Gert Potgieter

Gert Potgieter holds a BA (FA) degree from the University of South Africa. He majored in sculpture with a particular interest in metal sculpture and land art. As a student his work was exhibited at the universities of Pretoria, Wits, Cape Town, Natal and Unisa. He completed his thesis on land art under the title: Environmental Art as an Alternative Landscape. Aesthetic Investigation into Environmental Problems in South Africa. (1991). His experience in this field led to him being involved in environmental management and in particular environmental aesthetics on a full time basis for 15 years.
During 2006 he decided to become involved in art in a gallery context again. He dusted some of his older works on request of Fried Contemporary Art Gallery and started exhibiting again.
During 2007 he received a commission from the South African Development Bank to create a life size metal sculpture of a Boabab tree for the entrance to their head office in Midrand. During the course of that year he completed various metal relief panels on commission for smaller art collectors.
During 2008 Gert completed various smaller metal works that are currently on permanent exhibition in the restaurant of The Casta Diva Boutique Hotel in Nina Park, Pretoria. The latter works formed part of the "Things, Thoughts and Images exhibition held in the beginning of 2009 together with the photographer, Hein Wascheford. These sculptures formed part of the Classic Feel Magazine music festival in August 2009 that was held at Caste Diva.
Gert is actively involved in teaching art and in particular metal sculpture to anyone who approaches him. Gert taught art and metal sculpture on behalf of Fried Contemporary Art and is currently head of Fine Arts at Visual Skills School on a part time basis. He also teaches private students.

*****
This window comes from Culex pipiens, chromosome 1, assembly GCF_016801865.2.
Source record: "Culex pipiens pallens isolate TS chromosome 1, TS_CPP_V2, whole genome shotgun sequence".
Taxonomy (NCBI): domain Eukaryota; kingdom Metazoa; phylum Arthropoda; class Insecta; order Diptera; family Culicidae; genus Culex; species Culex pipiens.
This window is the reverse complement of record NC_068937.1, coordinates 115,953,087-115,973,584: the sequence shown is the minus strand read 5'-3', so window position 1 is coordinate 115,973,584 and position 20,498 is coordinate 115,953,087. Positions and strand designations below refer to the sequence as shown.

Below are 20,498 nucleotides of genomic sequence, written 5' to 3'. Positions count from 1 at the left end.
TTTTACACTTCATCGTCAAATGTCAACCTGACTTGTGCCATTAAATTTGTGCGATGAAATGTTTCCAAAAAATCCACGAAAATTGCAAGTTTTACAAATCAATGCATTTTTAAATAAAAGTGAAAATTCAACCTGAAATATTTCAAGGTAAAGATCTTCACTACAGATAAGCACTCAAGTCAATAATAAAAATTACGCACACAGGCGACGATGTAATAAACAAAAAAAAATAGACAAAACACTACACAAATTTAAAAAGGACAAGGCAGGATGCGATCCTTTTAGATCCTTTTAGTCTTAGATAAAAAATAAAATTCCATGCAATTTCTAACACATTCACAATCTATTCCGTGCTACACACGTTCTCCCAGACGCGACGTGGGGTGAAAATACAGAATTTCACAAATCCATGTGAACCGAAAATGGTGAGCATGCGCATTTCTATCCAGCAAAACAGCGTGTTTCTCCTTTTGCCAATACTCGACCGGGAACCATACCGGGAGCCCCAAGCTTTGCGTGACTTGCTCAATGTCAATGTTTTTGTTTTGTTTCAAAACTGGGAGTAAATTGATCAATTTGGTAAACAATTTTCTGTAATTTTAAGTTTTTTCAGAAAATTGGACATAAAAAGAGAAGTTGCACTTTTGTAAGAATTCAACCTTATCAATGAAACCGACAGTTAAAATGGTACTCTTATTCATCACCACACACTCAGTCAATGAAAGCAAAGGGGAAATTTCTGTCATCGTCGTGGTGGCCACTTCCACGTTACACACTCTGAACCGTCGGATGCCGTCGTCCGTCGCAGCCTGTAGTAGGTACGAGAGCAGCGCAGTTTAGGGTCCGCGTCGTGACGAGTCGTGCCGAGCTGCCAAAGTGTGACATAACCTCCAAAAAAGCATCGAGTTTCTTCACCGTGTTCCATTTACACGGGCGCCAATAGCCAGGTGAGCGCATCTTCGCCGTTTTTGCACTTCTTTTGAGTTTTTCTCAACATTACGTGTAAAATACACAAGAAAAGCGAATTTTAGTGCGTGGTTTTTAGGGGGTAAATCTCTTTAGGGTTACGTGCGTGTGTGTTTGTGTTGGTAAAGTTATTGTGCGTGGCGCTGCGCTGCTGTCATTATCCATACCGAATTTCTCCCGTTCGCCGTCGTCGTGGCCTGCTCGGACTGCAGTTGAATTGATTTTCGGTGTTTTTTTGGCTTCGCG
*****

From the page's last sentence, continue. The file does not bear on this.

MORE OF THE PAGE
In the beginning of 2009 Gert was approached by artists from Mabopane, Soshanguve and Ga-Rankuwa to become involved in their attempt to structure a fine arts foundation. The Bataki Ba Tshwane (Artists of Tshwane) foundation was subsequently formed. It is a non-profit organisation dedicated towards making it possible for professional artist to earn a respectable living through making art in their communities. This endeavor includes training, establishment of studio and exhibition facilities, marketing and sponsorships. Bataki Ba Tshwane functions as a branch of the South African National Association for the Visual Arts. Bataki Ba Tshwane had their first exhibition on the 2nd October 2009 at the Visi di Arte Galery and included the work of pioneer South African artists such as Ike Nkoane, David Phoshoko, Eric Lubisi, Moss Mohroe, Lefifi Thladi and Roy Ndinisa.
During 2010 Gert participated in the Resurrection exhibition at the Unisa Art Gallery, Pretoria. The exhibition was arranged by the Unisa Psychology Department as part of their community involvement programme and featured work of artists of the greater Tshwane Region. Some of Gerts earlier works reflecting the initial development of the metal modeling technique is currently on exhibition at the National Cultural Historical Museum, Pretoria. He furthermore exhibited his work together with those of his students during March and September 2010 as part of the Visual Skills School student exhibitions. He spent most of 2010 on commission work for Le-Thabo Game Guesthouse which included a quarter scale welded metal sculpture of a kudu and two welded metal life size gazelles.